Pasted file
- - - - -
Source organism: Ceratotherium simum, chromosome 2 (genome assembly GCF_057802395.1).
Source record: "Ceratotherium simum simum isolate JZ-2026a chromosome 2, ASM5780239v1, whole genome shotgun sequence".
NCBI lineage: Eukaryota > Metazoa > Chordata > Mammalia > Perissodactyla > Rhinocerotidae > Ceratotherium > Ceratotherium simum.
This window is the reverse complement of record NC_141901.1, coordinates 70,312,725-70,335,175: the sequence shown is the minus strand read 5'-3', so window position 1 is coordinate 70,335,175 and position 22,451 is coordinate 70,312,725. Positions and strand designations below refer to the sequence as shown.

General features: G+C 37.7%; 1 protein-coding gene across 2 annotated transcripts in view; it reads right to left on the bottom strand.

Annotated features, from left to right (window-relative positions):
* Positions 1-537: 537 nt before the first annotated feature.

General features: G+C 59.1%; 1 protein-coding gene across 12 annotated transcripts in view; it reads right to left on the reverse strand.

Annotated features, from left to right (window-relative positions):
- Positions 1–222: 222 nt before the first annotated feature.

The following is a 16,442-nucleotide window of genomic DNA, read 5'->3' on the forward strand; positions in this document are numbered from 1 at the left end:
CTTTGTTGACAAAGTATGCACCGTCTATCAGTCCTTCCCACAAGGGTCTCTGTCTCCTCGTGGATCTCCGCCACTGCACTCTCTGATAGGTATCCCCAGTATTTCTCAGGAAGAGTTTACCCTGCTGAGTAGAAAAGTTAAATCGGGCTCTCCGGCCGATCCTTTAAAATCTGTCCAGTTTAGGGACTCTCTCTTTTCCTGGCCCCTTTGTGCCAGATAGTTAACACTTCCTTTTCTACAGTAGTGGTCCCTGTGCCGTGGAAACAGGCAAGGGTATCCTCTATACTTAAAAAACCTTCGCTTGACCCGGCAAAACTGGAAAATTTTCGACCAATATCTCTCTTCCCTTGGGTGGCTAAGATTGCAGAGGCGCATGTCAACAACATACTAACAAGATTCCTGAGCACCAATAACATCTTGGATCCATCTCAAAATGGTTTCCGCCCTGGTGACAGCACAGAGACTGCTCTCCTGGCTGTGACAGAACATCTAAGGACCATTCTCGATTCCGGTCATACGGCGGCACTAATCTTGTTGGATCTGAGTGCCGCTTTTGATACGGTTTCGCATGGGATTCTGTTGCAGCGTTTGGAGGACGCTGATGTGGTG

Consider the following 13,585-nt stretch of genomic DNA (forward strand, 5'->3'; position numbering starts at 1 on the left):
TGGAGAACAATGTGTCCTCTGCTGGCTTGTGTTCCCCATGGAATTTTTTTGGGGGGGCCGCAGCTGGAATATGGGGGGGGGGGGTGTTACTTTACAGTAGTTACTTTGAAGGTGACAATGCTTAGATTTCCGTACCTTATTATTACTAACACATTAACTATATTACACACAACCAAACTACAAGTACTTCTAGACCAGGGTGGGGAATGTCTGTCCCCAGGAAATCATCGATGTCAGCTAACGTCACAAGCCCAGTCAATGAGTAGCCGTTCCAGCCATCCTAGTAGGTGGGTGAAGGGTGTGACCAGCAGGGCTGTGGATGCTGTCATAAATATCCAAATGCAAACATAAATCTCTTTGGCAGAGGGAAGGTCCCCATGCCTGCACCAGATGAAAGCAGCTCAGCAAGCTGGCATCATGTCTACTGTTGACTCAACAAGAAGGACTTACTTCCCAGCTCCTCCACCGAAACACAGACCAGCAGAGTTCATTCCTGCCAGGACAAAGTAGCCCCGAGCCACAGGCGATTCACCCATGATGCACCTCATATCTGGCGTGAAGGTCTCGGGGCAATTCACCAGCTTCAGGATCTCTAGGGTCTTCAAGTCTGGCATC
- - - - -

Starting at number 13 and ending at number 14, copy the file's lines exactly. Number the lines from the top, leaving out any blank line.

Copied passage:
Consider the following 13,585-nt stretch of genomic DNA (forward strand, 5'->3'; position numbering starts at 1 on the left):
TGGAGAACAATGTGTCCTCTGCTGGCTTGTGTTCCCCATGGAATTTTTTTGGGGGGGCCGCAGCTGGAATATGGGGGGGGGGGGTGTTACTTTACAGTAGTTACTTTGAAGGTGACAATGCTTAGATTTCCGTACCTTATTATTACTAACACATTAACTATATTACACACAACCAAACTACAAGTACTTCTAGACCAGGGTGGGGAATGTCTGTCCCCAGGAAATCATCGATGTCAGCTAACGTCACAAGCCCAGTCAATGAGTAGCCGTTCCAGCCATCCTAGTAGGTGGGTGAAGGGTGTGACCAGCAGGGCTGTGGATGCTGTCATAAATATCCAAATGCAAACATAAATCTCTTTGGCAGAGGGAAGGTCCCCATGCCTGCACCAGATGAAAGCAGCTCAGCAAGCTGGCATCATGTCTACTGTTGACTCAACAAGAAGGACTTACTTCCCAGCTCCTCCACCGAAACACAGACCAGCAGAGTTCATTCCTGCCAGGACAAAGTAGCCCCGAGCCACAGGCGATTCACCCATGATGCACCTCATATCTGGCGTGAAGGTCTCGGGGCAATTCACCAGCTTCAGGATCTCTAGGGTCTTCAAGTCTGGCATC